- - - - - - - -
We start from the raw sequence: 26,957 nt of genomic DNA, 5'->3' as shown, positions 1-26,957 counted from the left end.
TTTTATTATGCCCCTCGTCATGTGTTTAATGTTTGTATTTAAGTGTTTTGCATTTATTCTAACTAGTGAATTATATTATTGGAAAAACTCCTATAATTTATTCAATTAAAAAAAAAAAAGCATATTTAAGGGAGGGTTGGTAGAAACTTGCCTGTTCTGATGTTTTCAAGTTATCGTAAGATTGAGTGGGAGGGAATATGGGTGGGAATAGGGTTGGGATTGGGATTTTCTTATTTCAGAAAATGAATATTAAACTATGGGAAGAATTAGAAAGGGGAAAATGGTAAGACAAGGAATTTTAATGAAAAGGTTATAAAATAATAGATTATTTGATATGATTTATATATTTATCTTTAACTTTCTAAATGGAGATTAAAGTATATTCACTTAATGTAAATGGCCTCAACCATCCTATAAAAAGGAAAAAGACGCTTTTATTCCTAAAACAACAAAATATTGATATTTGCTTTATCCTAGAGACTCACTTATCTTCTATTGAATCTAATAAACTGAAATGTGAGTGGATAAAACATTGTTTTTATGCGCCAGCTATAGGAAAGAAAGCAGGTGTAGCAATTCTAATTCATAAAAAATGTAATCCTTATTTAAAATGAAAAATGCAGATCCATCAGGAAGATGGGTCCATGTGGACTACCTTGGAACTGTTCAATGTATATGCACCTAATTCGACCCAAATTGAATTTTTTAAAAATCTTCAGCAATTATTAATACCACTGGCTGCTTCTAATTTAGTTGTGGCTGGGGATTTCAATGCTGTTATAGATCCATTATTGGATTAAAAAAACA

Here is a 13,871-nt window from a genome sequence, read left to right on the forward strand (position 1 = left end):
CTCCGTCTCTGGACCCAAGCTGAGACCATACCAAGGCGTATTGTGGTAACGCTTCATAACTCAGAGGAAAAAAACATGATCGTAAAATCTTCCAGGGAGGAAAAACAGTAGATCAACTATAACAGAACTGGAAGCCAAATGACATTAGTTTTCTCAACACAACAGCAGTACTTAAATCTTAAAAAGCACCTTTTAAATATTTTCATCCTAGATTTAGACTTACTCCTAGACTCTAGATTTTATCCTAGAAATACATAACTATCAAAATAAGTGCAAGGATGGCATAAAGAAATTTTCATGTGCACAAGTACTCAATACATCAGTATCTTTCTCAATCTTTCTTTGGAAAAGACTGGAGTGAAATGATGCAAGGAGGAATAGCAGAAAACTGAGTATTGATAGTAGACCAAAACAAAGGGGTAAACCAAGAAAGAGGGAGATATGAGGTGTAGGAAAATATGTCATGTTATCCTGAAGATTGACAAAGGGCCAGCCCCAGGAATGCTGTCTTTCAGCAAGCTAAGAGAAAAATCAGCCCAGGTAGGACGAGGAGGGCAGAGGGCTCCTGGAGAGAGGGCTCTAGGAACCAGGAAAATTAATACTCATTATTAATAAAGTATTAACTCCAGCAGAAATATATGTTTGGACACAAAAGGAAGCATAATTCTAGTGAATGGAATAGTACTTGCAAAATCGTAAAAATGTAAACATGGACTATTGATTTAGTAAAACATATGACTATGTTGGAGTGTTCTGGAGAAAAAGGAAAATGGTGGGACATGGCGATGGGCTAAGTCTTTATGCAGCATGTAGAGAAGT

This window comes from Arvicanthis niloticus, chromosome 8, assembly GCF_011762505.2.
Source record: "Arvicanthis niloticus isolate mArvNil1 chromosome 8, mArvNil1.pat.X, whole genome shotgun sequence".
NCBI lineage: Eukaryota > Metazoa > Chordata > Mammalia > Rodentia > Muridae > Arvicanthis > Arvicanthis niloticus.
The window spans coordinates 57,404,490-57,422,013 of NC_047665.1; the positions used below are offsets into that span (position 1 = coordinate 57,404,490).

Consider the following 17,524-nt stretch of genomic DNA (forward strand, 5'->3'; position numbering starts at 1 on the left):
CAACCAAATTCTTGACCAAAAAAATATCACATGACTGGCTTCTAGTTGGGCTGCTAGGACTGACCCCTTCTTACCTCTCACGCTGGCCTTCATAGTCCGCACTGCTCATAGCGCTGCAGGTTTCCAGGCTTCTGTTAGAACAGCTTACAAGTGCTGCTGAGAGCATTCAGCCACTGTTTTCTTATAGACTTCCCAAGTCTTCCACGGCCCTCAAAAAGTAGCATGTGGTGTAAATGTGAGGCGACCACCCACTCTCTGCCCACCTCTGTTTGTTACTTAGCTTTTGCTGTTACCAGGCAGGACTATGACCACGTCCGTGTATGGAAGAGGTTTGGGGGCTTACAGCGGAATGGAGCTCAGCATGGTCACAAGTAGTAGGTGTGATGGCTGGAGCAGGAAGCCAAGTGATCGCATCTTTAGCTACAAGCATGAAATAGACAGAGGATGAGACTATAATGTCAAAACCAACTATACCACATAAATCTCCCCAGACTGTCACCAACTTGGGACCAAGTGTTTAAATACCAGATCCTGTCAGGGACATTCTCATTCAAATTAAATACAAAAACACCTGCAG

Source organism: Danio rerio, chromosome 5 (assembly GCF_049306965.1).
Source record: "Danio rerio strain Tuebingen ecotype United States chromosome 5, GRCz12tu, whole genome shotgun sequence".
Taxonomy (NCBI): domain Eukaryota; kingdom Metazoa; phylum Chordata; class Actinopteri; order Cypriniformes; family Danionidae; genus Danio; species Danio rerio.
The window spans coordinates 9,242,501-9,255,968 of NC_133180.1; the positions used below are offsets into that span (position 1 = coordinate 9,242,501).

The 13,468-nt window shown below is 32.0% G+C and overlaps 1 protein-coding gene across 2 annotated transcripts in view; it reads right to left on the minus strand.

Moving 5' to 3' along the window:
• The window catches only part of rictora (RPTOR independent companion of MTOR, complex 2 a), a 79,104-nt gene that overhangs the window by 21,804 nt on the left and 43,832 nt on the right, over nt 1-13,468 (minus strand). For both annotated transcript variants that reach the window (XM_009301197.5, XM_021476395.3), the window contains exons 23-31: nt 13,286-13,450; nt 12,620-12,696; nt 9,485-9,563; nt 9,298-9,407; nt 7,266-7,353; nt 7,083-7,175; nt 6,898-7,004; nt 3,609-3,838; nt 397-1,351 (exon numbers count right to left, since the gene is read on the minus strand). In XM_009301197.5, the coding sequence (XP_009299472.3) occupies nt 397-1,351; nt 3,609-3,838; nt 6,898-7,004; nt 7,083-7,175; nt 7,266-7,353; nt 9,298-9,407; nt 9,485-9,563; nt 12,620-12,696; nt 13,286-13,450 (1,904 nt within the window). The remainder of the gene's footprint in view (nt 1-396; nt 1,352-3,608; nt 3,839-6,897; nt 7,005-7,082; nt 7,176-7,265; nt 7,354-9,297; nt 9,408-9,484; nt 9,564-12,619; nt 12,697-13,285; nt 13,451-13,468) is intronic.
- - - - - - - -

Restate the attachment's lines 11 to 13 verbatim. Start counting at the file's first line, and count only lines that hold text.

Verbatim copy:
Source organism: Danio rerio, chromosome 5 (assembly GCF_049306965.1).
Source record: "Danio rerio strain Tuebingen ecotype United States chromosome 5, GRCz12tu, whole genome shotgun sequence".
Taxonomy (NCBI): domain Eukaryota; kingdom Metazoa; phylum Chordata; class Actinopteri; order Cypriniformes; family Danionidae; genus Danio; species Danio rerio.